Taken by Bert Schuster, 2008

Many of us have ancestors who lived in states far from where we live now. This makes regular maintanence visits difficult if not impossible. A tip that I learned from Union Hill Cemetery is to look for any signage that might be in the graveyard. Also don't forget to look at the target cemetery on-line for contact information.
You can send in a donation for cemetery upkeep.

Perhaps the most important lesson to learn when planning a cemetery visit is to be sure that you bring along a friend. Another person is good for safety purposes (in rural and in urban cemeteries) and as another pair of eyes/hands to help you as you travel the grounds searching for the graves of your ancestors.


Using a little cemetery savvy when you set out to find your ancestors’ graves will go a long way in helping you reach your goals and making sure that you leave the graveyard in the same or better condition than you found it.

Categories: research terms

Wednesday, February 1, 2012

Can’t Find the Answer? Derive It!

Budget makers often talk of “backing into a number". In other words, you don’t start with the number; you derive it or calculate it from the data you have.

This same thinking process can be used with genealogical research. You may have a piece of information but not the whole story. You may need to derive part of the story that is missing by looking at the data you can find and drawing a conclusion.

My great, great grandfather, Johannes Ulrich Kreis, called “John” in America, was born in Switzerland. This information came from several records, including census documents from 1910, 1920 and 1930, his naturalization card, and his death certificate.

Like most genealogists, now that I had the country he was from, I wanted to know more – where in Switzerland was he born?  After looking for months over the records I already had and scouring the internet for any ones I had missed, I still was no closer to finding John’s birth town.

This is the point where I decided to try “deriving” the answer from existing data. I went to FamilySearch.org and put in the name “Johannes Ulrich Kreis” as I was hoping to find some European records. I was surprised to find pages and pages of men with this name, born between the 1700s and 1900s. What was most interesting was that all the persons were from the same district of Switzerland – Thurgau -- see upper right hand corner of country bordering on Lake Konstanz (Constance) in map below:

From Nations Online Project http://www.nationsonline.org/oneworld/index.html

Now I had something to go on. I had narrowed the field. Suddenly my search for John Kreis’s birth town had become more focused – there was some evidence that he was born in Thurgau. I could focus my efforts on one district in Switzerland instead of laboring on all the districts which would be overwhelming and so time consuming!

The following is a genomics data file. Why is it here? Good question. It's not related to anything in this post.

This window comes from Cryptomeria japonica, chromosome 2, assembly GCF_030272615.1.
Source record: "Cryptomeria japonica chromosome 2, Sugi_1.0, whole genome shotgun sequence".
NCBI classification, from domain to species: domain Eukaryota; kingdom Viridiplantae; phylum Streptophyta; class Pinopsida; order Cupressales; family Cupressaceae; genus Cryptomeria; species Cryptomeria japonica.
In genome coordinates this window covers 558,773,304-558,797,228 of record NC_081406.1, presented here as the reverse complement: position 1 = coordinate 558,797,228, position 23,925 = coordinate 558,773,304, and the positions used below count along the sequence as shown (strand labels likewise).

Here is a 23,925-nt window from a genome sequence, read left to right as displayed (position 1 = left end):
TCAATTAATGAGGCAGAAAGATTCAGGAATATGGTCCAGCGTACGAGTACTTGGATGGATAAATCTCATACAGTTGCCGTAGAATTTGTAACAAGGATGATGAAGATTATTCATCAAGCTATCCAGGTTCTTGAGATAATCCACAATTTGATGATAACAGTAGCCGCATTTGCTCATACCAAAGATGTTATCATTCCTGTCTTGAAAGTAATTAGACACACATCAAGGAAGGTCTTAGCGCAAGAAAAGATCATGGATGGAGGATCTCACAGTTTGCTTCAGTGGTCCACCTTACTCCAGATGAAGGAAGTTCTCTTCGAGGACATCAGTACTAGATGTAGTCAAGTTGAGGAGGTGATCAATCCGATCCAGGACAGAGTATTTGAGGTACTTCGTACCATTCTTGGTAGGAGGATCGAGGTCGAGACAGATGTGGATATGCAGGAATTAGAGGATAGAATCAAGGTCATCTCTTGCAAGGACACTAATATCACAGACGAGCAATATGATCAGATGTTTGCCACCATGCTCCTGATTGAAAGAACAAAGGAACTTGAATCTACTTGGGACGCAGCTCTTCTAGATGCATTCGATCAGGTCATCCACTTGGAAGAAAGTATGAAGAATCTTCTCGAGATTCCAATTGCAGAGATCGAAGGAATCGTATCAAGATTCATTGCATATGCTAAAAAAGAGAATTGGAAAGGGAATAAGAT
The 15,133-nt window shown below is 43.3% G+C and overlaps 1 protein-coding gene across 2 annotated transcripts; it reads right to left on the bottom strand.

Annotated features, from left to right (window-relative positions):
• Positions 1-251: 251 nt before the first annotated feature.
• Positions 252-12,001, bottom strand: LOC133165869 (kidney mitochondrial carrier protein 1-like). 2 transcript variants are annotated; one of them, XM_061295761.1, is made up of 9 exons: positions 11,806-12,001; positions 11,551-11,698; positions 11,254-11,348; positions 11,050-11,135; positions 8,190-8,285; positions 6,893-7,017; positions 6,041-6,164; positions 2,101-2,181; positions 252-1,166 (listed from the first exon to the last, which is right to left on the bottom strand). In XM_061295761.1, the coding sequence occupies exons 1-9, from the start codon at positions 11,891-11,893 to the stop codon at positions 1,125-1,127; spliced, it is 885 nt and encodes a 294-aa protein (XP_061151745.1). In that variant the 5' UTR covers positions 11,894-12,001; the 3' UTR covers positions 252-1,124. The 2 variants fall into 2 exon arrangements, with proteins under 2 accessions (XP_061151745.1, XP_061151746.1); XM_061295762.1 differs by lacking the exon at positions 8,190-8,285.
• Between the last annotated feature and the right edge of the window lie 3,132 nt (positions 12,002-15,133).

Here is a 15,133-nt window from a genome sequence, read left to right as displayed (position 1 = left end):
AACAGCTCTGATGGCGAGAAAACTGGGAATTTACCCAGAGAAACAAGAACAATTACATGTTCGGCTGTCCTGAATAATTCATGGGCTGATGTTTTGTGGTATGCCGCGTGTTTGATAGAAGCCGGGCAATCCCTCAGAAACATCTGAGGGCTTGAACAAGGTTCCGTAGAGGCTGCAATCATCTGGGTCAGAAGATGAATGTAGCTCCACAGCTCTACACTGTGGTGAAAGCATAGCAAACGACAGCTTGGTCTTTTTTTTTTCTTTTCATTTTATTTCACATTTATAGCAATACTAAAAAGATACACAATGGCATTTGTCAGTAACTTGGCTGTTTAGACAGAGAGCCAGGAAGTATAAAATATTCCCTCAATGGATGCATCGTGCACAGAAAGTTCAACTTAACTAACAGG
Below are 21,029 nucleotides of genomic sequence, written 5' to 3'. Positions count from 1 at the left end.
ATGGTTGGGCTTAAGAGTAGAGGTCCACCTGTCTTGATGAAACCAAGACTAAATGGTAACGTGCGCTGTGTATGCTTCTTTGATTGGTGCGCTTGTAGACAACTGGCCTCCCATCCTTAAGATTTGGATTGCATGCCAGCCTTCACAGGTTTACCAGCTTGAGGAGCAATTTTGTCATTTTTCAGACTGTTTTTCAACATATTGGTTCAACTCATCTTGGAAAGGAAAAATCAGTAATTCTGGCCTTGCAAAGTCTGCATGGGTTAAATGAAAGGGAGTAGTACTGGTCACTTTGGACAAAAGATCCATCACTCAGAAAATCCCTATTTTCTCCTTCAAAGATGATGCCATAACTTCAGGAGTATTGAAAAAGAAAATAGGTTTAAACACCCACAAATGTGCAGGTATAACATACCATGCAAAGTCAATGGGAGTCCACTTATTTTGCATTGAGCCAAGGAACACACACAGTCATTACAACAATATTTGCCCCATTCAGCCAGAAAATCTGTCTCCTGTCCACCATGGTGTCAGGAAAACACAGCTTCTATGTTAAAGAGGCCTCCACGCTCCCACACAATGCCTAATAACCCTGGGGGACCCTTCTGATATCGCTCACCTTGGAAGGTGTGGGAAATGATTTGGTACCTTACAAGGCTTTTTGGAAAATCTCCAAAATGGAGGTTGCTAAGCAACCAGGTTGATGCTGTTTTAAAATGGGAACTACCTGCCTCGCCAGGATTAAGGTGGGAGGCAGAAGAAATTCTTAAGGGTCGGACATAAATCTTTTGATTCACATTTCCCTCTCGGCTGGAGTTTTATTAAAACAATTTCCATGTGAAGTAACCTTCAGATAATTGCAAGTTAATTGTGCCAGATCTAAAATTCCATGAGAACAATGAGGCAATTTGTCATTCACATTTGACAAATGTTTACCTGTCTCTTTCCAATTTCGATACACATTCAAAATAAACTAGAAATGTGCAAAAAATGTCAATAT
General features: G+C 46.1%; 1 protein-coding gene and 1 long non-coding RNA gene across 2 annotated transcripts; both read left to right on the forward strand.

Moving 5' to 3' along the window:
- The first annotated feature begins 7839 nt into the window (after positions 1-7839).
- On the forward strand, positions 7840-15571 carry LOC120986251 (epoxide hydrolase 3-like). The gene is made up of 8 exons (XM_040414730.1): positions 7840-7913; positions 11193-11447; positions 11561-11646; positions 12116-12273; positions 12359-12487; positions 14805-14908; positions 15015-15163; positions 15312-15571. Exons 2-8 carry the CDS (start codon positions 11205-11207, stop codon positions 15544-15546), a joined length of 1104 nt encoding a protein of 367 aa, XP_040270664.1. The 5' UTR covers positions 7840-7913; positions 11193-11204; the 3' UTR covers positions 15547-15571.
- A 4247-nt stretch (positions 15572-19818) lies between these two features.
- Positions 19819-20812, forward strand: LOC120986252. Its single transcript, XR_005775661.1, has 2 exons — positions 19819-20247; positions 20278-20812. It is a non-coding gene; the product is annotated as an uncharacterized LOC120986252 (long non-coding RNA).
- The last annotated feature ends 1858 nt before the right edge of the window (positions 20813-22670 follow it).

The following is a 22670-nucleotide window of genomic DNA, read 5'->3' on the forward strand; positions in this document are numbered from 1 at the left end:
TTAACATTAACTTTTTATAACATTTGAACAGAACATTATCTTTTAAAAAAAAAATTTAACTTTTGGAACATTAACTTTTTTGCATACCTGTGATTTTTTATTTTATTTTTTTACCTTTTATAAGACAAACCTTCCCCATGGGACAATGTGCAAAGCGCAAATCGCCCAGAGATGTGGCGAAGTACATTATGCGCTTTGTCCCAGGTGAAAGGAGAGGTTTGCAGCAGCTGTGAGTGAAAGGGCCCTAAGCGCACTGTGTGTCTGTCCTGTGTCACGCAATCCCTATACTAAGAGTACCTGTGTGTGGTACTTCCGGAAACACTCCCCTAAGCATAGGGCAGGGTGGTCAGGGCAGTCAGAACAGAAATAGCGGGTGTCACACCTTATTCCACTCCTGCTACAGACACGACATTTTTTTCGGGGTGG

But I found that I could narrow the target (John’s possible birth place) even more. As I looked over the search results, I saw that several towns or villages kept reappearing in the list: Arbon, Egnach, Ermatingen, Neukirch an der Thur, Sitterdorf, Weinfelden and Zihlschlacht.

Now I had some data that was narrow enough to actually do something with. I needed to see if any living Kreises were to be found in those seven most commonly occuring towns. This is where the old fashioned telephone directory, now on-line, comes in handy. I first went to Numberway which is a “free…guide to telephone directories on the web.”  It is “the easy way to find phone numbers all around the world.” When I selected “Switzerland” on the Numberway search page, I was directed to the official Swisscom White Pages. In the search window, I put “Thurgau, Switzerland” and searched for Kreis as the last name. I searched by several first names in until I had quite a number of people to contact. To narrow the field, I filtered by town/village, looking only at the seven towns of interest.

Now, here is where I have some special help that may not be readily available to many genealogists. My husband, Bert, is German and is totally bi-lingual in German and English. What good luck for me that my Kreis line is from German-speaking Switzerland! Instead of me calling the Kreis men on the list and hoping they can speak English, Bert will call in German!

I created a script that Bert could use to begin his conversations. He then translated the script into German. In order to capture main points in the conversations, I created a “recording form”.

Now the preparations are ready and Bert can begin calling. As we collect some data, I will be able to write a post about our experience. And just maybe I might be able to dervive some answers to my Kreis family history puzzle.

Categories: research terms